Eleven health systems and the group purchasing organization Premier have acquired a stake in a specialty pharmaceutical company to ensure steady supplies of key drugs.
The group now owns a minority stake in Exela Holdings, the holding company of Exela Pharma Sciences, which makes proprietary and generic sterile injectable products. Financial terms were not disclosed.
Charlotte, N.C.-based Premier said the deal ensures its member health systems an uninterrupted supply of 19 pharmaceutical products, including several generic injectables that frequently appear on the U.S. Food and Drug Administration’s drug shortage list. One example is sodium bicarbonate, an injectable drug currently on the shortage list that’s used to treat kidney conditions, diabetes complications and cardiac emergencies. The deal also includes cysteine hydrochloride, a drug that’s used by patients who need their food infused intravenously and has been on and off the FDA’s shortage list since 2015.
The COVID-19 pandemic has exacerbated drug shortages because of sourcing issues from overseas manufacturers, export bans from large ingredient producers and demand spikes. Shortages were also a problem before the pandemic, one that cost healthcare providers almost $360 million in annual labor expenses.
The systems also will have access to Exela’s 503B compounded pharmaceutical products. Exela recently expanded its manufacturing facility in Lenoir, North Carolina.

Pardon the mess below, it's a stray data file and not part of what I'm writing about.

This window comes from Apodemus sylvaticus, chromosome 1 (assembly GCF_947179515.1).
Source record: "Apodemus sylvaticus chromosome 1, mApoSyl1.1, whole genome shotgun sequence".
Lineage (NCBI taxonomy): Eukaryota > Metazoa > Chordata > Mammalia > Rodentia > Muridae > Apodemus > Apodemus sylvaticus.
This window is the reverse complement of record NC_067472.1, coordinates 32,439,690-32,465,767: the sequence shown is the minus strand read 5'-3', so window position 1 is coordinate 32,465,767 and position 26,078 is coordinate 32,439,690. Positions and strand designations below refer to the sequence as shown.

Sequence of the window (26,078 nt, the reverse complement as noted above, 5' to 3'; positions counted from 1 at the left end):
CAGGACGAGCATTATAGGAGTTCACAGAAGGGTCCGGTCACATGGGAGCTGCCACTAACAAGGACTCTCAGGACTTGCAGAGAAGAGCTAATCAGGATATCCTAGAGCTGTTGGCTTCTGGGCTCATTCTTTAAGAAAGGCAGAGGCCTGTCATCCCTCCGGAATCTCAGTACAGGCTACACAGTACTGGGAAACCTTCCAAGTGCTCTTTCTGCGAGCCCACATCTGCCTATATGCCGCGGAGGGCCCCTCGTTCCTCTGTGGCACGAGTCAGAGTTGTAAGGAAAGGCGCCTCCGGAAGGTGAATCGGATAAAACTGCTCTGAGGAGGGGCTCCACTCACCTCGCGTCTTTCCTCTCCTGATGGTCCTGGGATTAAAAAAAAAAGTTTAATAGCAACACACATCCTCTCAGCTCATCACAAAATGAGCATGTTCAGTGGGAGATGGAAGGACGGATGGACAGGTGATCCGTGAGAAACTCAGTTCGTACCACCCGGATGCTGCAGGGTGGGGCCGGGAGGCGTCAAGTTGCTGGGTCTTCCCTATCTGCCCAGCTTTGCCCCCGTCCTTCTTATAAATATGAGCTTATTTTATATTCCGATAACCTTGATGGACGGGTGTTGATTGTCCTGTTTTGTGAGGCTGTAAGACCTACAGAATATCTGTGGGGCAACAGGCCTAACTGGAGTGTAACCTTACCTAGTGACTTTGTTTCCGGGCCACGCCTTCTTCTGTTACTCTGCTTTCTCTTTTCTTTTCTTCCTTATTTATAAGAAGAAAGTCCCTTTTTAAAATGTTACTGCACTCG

Participating health systems include Baystate Health in Springfield, Massachusetts, Genesis Health System in Davenport, Iowa, Henry Ford Health System in Detroit, McLaren Health Care in Grand Blanc, Michigan, Memorial Healthcare System in Hollywood, Florida, OSF HealthCare in Peoria, Illinois, Riverside Health System in Newport News, Virginia, Saint Francis Health System in Tulsa, Oklahoma, Texas Health Resources in Arlington, Texas and Universal Health Services in King of Prussia, Pennsylvania.
Each system has signed a multi-year commitment to buy a portion of its drugs from Exela through Premier’s GPO.
“With this investment, we are committing to support the domestic production of vital medicines for our members and the market—and to bring much-needed solutions to help eliminate drug shortages,” Premier CEO Michael Alkire said in a statement.
Publicly-traded Premier’s share price was up about 2.6% at Wednesday’s market close.